Will Apple’s iRadio Streaming Music be iOS 7’s ‘One More Thing’
Apple may resurrect Steve Jobs’ famous ‘one more thing’ keynote surprise with the launch of iOS 7 with a much anticipated and highly rumored iRadio music streaming service this summer. According to Internet reports, Apple is on track to launching its Internet radio Pandora competitor this summer and the iTunes-operator has been making progress in bringing major labels on board, like Universal and Warner Music.
Apple is still trying to negotiate pricing. After having dominated the a la carte music sales market for years with its popular iTunes Music Store–later known as just iTunes thanks to an expansion that includes other digital content–Apple is pushing for even lower pricing, undercutting even what Pandora is paying in royalties to stream songs.
According to the New York Post, Apple is trying to negotiate a deal to pay 6 cents per 100 songs streamed. That’s even lower than Pandora’s 12 cents per hundred songs and Spotify’s 35 cents for the same amount. On the other hand, the labels want Apple to pay at least the rate that’s been set by the Copyright Royalty Board of about 21 cents per hundred songs, or roughly 4 times the amount Apple’s willing to pay.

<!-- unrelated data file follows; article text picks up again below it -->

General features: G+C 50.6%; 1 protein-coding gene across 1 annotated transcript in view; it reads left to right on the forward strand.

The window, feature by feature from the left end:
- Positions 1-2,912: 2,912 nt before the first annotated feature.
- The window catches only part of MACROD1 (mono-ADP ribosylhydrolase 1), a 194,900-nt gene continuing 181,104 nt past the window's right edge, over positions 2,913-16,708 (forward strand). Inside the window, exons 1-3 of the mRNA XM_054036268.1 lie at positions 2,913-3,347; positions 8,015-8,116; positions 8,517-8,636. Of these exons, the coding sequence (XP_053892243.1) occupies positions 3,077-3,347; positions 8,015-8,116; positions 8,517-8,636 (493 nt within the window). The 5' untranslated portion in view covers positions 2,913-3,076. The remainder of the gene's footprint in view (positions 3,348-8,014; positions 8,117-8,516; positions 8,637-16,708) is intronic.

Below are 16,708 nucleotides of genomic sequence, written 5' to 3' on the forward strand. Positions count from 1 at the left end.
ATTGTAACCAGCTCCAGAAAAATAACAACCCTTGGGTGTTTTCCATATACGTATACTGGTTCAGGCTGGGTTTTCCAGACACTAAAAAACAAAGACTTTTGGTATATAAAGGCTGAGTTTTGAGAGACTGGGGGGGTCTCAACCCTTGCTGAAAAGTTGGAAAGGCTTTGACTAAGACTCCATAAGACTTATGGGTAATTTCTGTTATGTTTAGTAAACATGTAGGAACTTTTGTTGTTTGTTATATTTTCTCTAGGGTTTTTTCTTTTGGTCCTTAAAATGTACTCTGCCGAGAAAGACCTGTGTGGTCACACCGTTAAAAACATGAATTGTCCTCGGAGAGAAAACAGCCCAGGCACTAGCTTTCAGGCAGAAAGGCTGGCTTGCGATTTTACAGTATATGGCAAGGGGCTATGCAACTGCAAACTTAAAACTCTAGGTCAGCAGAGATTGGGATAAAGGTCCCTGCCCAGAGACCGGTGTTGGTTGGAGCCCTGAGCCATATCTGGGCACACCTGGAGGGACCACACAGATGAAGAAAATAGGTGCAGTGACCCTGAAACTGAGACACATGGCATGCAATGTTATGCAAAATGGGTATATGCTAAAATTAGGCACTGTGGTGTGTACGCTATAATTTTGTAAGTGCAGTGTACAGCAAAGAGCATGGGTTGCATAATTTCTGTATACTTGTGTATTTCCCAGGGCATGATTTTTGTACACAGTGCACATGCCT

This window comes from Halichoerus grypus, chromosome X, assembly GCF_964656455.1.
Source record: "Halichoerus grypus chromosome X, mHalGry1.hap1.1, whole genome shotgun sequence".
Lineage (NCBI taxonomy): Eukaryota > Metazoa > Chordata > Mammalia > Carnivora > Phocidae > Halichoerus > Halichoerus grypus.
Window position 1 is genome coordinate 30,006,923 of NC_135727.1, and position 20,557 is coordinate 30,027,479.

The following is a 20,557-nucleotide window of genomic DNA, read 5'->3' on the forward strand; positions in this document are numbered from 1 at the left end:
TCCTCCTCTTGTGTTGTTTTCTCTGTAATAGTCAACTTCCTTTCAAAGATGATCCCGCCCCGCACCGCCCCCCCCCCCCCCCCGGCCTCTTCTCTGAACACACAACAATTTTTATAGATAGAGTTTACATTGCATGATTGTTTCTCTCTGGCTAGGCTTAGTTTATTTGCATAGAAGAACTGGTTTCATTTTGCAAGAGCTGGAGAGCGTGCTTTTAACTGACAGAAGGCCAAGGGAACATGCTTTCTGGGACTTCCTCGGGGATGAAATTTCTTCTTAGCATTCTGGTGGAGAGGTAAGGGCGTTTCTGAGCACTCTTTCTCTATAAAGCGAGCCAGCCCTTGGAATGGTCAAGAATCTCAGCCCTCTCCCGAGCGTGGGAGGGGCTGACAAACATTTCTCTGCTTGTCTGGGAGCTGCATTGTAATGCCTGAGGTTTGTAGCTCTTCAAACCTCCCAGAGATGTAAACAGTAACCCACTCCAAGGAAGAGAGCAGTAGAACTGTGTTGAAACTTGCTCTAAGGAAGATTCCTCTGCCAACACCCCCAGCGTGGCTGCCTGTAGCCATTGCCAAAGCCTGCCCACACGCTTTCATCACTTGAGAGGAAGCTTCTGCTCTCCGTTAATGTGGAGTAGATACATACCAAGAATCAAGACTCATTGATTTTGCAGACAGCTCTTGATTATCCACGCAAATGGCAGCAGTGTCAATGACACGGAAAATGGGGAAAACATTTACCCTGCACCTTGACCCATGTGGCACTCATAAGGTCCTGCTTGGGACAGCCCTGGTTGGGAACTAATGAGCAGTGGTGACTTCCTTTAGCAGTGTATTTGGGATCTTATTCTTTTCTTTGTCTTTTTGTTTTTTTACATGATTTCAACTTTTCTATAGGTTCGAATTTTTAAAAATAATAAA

Earlier last month, we had heard that Apple’s negotiations with Sony was stalling due to pricing issues.
And Apple is rumored to be offering its iRadio music streaming service for free, subsidizing the service through an iAd-supported model. The service would likely be available to iPhone, iPad, Mac, and potentially even Windows users as an extension of iTunes.
An iRadio service would not only compete with market leaders Pandora and Spotify, but also with Nokia Music for Windows Phone, Xbox Music subscriptions, and other free and paid subscription streaming services. Albert Fried & Co. analyst Richard Tullo predicts that Apple would be able to sign up 20 million users in the first year, a sizable number compared to the 150 million users that Pandora has according to Digital Trends.
Reports of an Apple streaming music service had been going on as early as 2009 when Apple bought streaming service Lala.
And as The Verge is reporting, Apple is making progress with its negotiations and is pushing for a summer launch, perhaps the timing of the iRadio debut may coincide with Apple’s showcasing of iOS 7 to developers at its WWDC conference. And maybe, the company will bring back that element of surprise that Steves Jobs had espoused with his ‘one more thing’ at the end of his keynote, a moment that may be reserved for iRadio in 2013.